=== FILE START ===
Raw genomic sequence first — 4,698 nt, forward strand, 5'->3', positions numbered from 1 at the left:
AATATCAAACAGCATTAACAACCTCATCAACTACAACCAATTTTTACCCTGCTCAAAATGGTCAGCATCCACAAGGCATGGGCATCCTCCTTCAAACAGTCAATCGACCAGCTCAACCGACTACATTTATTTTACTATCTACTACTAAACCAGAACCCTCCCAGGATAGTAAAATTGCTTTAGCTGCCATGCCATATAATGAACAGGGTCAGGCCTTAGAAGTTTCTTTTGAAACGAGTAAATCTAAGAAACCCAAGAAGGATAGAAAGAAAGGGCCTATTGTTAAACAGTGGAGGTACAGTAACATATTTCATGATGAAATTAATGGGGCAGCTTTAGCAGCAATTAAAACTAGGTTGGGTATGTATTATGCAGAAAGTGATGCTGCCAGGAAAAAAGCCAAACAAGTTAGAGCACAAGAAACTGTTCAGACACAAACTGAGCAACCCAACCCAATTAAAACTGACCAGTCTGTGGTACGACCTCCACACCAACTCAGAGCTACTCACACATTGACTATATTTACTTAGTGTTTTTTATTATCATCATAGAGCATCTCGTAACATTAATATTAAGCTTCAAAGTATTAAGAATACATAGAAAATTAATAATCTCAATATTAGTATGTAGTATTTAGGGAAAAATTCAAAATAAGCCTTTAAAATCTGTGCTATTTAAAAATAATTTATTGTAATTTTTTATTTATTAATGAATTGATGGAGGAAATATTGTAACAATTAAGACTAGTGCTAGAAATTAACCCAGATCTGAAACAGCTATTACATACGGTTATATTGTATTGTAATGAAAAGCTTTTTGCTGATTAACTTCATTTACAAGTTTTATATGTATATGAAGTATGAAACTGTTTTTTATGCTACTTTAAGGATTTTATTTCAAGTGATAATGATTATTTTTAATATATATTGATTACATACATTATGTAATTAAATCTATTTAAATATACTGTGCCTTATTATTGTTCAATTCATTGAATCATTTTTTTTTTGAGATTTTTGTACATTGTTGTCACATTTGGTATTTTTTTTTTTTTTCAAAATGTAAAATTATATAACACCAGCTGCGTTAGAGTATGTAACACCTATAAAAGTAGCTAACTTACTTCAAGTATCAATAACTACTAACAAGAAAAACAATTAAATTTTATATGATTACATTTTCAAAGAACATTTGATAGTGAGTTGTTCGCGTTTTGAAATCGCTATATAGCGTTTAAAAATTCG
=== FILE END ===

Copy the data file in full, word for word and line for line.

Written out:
Raw genomic sequence first — 4,698 nt, forward strand, 5'->3', positions numbered from 1 at the left:
AATATCAAACAGCATTAACAACCTCATCAACTACAACCAATTTTTACCCTGCTCAAAATGGTCAGCATCCACAAGGCATGGGCATCCTCCTTCAAACAGTCAATCGACCAGCTCAACCGACTACATTTATTTTACTATCTACTACTAAACCAGAACCCTCCCAGGATAGTAAAATTGCTTTAGCTGCCATGCCATATAATGAACAGGGTCAGGCCTTAGAAGTTTCTTTTGAAACGAGTAAATCTAAGAAACCCAAGAAGGATAGAAAGAAAGGGCCTATTGTTAAACAGTGGAGGTACAGTAACATATTTCATGATGAAATTAATGGGGCAGCTTTAGCAGCAATTAAAACTAGGTTGGGTATGTATTATGCAGAAAGTGATGCTGCCAGGAAAAAAGCCAAACAAGTTAGAGCACAAGAAACTGTTCAGACACAAACTGAGCAACCCAACCCAATTAAAACTGACCAGTCTGTGGTACGACCTCCACACCAACTCAGAGCTACTCACACATTGACTATATTTACTTAGTGTTTTTTATTATCATCATAGAGCATCTCGTAACATTAATATTAAGCTTCAAAGTATTAAGAATACATAGAAAATTAATAATCTCAATATTAGTATGTAGTATTTAGGGAAAAATTCAAAATAAGCCTTTAAAATCTGTGCTATTTAAAAATAATTTATTGTAATTTTTTATTTATTAATGAATTGATGGAGGAAATATTGTAACAATTAAGACTAGTGCTAGAAATTAACCCAGATCTGAAACAGCTATTACATACGGTTATATTGTATTGTAATGAAAAGCTTTTTGCTGATTAACTTCATTTACAAGTTTTATATGTATATGAAGTATGAAACTGTTTTTTATGCTACTTTAAGGATTTTATTTCAAGTGATAATGATTATTTTTAATATATATTGATTACATACATTATGTAATTAAATCTATTTAAATATACTGTGCCTTATTATTGTTCAATTCATTGAATCATTTTTTTTTTGAGATTTTTGTACATTGTTGTCACATTTGGTATTTTTTTTTTTTTTCAAAATGTAAAATTATATAACACCAGCTGCGTTAGAGTATGTAACACCTATAAAAGTAGCTAACTTACTTCAAGTATCAATAACTACTAACAAGAAAAACAATTAAATTTTATATGATTACATTTTCAAAGAACATTTGATAGTGAGTTGTTCGCGTTTTGAAATCGCTATATAGCGTTTAAAAATTCG